Scepticism was the flavour when the country went into another forced break in March. While the lead-up to the second wave of the pandemic wasn’t very different for Kartik Sharma, he was assured on the work front. The Delhi-NCR Open, the last event on the Professional Golf Tour of India before the stall, was a career best for the 21-year-old. He finished 7th and hence the determination to not let the virulent virus hamper practice during the time indoors.
Restart was eagerly awaited, and in anticipation Kartik set up a facility in Lucknow, where his father is posted. The living room carpet was placed in the backyard and served as a hitting net from close quarters. The manicured grass was the putting and chipping area, and the venue for the fitness drills. All in all, it was a packed schedule.
“The routine never stopped; I never took a day off,” said Kartik. But there was a pause, one that shook the young man to the core and lent perspective in matters other than golf. Kartik’s family contracted COVID in early May, he got infected a second time, mother Sudha spent almost a fortnight in intensive care and his grandmother succumbed to the virus.
It was traumatic to say the least and that did not go unnoticed by the parent despite being very sick. “It was at her insistence that I got back to practice,” said Kartik, but not before that dark phase let it dawn that “family ranked much higher than golf”. He slowly slipped into a schedule and by August was into real-time practice at the DLF Golf and Country Club in Gurgaon, his training arena for long.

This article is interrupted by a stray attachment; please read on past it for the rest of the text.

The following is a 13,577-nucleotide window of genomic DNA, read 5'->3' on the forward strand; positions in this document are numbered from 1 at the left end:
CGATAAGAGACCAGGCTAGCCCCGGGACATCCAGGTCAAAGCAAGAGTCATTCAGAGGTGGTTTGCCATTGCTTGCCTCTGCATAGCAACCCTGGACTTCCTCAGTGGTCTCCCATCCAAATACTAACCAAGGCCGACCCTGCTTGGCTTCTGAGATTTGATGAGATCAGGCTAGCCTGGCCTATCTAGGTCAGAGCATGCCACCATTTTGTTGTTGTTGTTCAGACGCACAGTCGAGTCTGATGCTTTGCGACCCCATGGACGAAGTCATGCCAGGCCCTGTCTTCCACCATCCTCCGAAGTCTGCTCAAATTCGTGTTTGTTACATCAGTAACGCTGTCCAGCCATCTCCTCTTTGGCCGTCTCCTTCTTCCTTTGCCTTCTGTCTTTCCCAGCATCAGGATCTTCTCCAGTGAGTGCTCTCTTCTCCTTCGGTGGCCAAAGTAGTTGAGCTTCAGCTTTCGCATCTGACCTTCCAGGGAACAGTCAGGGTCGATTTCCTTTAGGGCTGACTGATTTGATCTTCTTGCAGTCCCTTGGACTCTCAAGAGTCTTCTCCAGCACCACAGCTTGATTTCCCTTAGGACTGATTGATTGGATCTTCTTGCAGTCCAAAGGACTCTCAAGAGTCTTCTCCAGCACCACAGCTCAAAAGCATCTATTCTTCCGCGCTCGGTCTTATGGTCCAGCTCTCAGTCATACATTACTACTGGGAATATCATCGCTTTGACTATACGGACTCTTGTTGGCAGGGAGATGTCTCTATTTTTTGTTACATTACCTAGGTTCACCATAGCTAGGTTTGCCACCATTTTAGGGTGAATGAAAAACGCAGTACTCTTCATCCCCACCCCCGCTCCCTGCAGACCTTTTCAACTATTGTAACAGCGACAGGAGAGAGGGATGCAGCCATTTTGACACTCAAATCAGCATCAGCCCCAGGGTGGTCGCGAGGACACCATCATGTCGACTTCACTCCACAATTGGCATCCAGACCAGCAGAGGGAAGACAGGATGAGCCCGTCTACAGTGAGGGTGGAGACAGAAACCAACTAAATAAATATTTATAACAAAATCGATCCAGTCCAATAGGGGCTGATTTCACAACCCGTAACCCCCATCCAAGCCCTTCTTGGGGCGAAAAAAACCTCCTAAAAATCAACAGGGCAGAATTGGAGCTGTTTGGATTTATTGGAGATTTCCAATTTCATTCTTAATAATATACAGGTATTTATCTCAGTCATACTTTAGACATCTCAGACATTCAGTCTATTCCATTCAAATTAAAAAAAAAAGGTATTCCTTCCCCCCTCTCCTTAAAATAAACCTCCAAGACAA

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Perhaps it was what he had been through that it took time to adjust to real-time practice before action started on Tour. Picking up from where he left off in March, Kartik has carried on in the same vein. Back then, it was under-par on all four days, and the start to the Golconda Masters has been on similar lines. After Thursday’s 70 on the par-71 Hyderabad Golf Club, Kartik’s score plunged deeper. Overnight rain led to the course being shortened to par-68, but those putts had to be sunk alright.
A 9-under 59 it was for the wiry golfer and a share of the third spot. At 10-under 129, he is seven shots behind leader Manu Gandas. A smile played as Kartik posed with the scorecard that has class written all over, but there was reflection as well that a high on the golf course can never surpass the pain of watching a loved one suffer.
Photo credit: Kartik Sharma